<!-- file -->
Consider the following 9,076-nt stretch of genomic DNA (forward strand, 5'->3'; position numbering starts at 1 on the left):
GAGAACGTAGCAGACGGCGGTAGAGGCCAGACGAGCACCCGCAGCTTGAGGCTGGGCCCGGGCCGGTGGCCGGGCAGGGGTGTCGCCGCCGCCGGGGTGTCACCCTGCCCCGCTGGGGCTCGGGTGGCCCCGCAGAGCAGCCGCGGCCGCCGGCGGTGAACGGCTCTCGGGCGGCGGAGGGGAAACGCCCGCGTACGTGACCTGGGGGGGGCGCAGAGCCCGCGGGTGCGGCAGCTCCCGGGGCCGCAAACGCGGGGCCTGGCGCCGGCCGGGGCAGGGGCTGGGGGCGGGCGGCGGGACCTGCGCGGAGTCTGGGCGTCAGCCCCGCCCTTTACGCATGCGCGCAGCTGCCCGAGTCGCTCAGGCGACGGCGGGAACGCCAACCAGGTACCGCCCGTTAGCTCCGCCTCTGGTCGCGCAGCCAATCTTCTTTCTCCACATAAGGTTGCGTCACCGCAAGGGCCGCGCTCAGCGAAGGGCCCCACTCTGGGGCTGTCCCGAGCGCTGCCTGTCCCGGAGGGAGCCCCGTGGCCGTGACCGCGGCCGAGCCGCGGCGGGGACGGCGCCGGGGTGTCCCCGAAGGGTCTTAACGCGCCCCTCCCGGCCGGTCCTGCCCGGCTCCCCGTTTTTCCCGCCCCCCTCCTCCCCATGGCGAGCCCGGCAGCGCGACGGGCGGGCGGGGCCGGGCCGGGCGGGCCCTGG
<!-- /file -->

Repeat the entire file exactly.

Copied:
Consider the following 9,076-nt stretch of genomic DNA (forward strand, 5'->3'; position numbering starts at 1 on the left):
GAGAACGTAGCAGACGGCGGTAGAGGCCAGACGAGCACCCGCAGCTTGAGGCTGGGCCCGGGCCGGTGGCCGGGCAGGGGTGTCGCCGCCGCCGGGGTGTCACCCTGCCCCGCTGGGGCTCGGGTGGCCCCGCAGAGCAGCCGCGGCCGCCGGCGGTGAACGGCTCTCGGGCGGCGGAGGGGAAACGCCCGCGTACGTGACCTGGGGGGGGCGCAGAGCCCGCGGGTGCGGCAGCTCCCGGGGCCGCAAACGCGGGGCCTGGCGCCGGCCGGGGCAGGGGCTGGGGGCGGGCGGCGGGACCTGCGCGGAGTCTGGGCGTCAGCCCCGCCCTTTACGCATGCGCGCAGCTGCCCGAGTCGCTCAGGCGACGGCGGGAACGCCAACCAGGTACCGCCCGTTAGCTCCGCCTCTGGTCGCGCAGCCAATCTTCTTTCTCCACATAAGGTTGCGTCACCGCAAGGGCCGCGCTCAGCGAAGGGCCCCACTCTGGGGCTGTCCCGAGCGCTGCCTGTCCCGGAGGGAGCCCCGTGGCCGTGACCGCGGCCGAGCCGCGGCGGGGACGGCGCCGGGGTGTCCCCGAAGGGTCTTAACGCGCCCCTCCCGGCCGGTCCTGCCCGGCTCCCCGTTTTTCCCGCCCCCCTCCTCCCCATGGCGAGCCCGGCAGCGCGACGGGCGGGCGGGGCCGGGCCGGGCGGGCCCTGG